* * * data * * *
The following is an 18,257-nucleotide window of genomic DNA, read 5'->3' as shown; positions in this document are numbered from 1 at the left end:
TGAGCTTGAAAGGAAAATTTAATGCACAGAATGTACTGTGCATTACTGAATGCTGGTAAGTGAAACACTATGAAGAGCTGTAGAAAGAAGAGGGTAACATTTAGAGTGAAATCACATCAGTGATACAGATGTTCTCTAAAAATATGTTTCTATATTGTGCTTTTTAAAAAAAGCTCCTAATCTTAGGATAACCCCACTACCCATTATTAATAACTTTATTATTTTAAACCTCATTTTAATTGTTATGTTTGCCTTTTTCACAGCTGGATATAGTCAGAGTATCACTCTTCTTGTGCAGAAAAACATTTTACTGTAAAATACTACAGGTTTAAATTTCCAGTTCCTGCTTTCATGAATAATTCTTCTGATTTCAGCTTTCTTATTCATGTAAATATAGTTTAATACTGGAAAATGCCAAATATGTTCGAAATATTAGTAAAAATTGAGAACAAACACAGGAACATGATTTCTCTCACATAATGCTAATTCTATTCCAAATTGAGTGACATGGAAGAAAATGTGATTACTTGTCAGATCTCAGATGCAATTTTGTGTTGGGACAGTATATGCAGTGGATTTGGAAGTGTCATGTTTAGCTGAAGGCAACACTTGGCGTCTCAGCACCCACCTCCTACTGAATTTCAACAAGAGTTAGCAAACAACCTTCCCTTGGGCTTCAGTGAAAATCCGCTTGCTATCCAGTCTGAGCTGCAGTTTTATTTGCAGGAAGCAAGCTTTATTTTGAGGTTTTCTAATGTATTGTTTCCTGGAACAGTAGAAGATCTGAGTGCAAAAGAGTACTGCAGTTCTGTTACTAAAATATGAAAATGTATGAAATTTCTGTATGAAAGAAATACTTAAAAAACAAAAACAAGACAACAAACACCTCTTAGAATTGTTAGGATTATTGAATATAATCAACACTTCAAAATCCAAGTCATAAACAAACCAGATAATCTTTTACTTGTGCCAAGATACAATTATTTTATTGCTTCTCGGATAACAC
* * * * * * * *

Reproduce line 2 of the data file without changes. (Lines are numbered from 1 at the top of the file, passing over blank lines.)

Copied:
TGAGCTTGAAAGGAAAATTTAATGCACAGAATGTACTGTGCATTACTGAATGCTGGTAAGTGAAACACTATGAAGAGCTGTAGAAAGAAGAGGGTAACATTTAGAGTGAAATCACATCAGTGATACAGATGTTCTCTAAAAATATGTTTCTATATTGTGCTTTTTAAAAAAAGCTCCTAATCTTAGGATAACCCCACTACCCATTATTAATAACTTTATTATTTTAAACCTCATTTTAATTGTTATGTTTGCCTTTTTCACAGCTGGATATAGTCAGAGTATCACTCTTCTTGTGCAGAAAAACATTTTACTGTAAAATACTACAGGTTTAAATTTCCAGTTCCTGCTTTCATGAATAATTCTTCTGATTTCAGCTTTCTTATTCATGTAAATATAGTTTAATACTGGAAAATGCCAAATATGTTCGAAATATTAGTAAAAATTGAGAACAAACACAGGAACATGATTTCTCTCACATAATGCTAATTCTATTCCAAATTGAGTGACATGGAAGAAAATGTGATTACTTGTCAGATCTCAGATGCAATTTTGTGTTGGGACAGTATATGCAGTGGATTTGGAAGTGTCATGTTTAGCTGAAGGCAACACTTGGCGTCTCAGCACCCACCTCCTACTGAATTTCAACAAGAGTTAGCAAACAACCTTCCCTTGGGCTTCAGTGAAAATCCGCTTGCTATCCAGTCTGAGCTGCAGTTTTATTTGCAGGAAGCAAGCTTTATTTTGAGGTTTTCTAATGTATTGTTTCCTGGAACAGTAGAAGATCTGAGTGCAAAAGAGTACTGCAGTTCTGTTACTAAAATATGAAAATGTATGAAATTTCTGTATGAAAGAAATACTTAAAAAACAAAAACAAGACAACAAACACCTCTTAGAATTGTTAGGATTATTGAATATAATCAACACTTCAAAATCCAAGTCATAAACAAACCAGATAATCTTTTACTTGTGCCAAGATACAATTATTTTATTGCTTCTCGGATAACAC